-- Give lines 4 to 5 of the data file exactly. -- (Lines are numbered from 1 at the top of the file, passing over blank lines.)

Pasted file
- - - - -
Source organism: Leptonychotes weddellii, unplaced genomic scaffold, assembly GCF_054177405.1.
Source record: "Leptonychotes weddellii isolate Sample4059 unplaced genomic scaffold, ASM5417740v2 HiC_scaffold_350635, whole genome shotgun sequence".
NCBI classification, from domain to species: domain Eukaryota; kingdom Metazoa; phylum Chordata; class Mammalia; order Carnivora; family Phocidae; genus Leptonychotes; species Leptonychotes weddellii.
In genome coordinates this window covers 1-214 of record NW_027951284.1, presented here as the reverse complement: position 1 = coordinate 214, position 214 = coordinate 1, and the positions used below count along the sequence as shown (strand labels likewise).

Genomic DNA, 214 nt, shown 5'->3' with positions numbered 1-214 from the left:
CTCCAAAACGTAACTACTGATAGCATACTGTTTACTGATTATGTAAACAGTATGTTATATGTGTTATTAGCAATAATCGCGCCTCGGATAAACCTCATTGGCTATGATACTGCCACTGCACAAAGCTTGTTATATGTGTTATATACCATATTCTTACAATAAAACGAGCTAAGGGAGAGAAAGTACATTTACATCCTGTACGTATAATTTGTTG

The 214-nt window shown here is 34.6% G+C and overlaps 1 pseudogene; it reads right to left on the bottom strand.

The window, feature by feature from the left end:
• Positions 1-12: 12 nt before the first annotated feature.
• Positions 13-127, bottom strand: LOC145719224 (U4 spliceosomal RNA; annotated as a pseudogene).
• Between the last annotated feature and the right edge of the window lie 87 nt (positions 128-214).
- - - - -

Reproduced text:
In genome coordinates this window covers 1-214 of record NW_027951284.1, presented here as the reverse complement: position 1 = coordinate 214, position 214 = coordinate 1, and the positions used below count along the sequence as shown (strand labels likewise).

Genomic DNA, 214 nt, shown 5'->3' with positions numbered 1-214 from the left: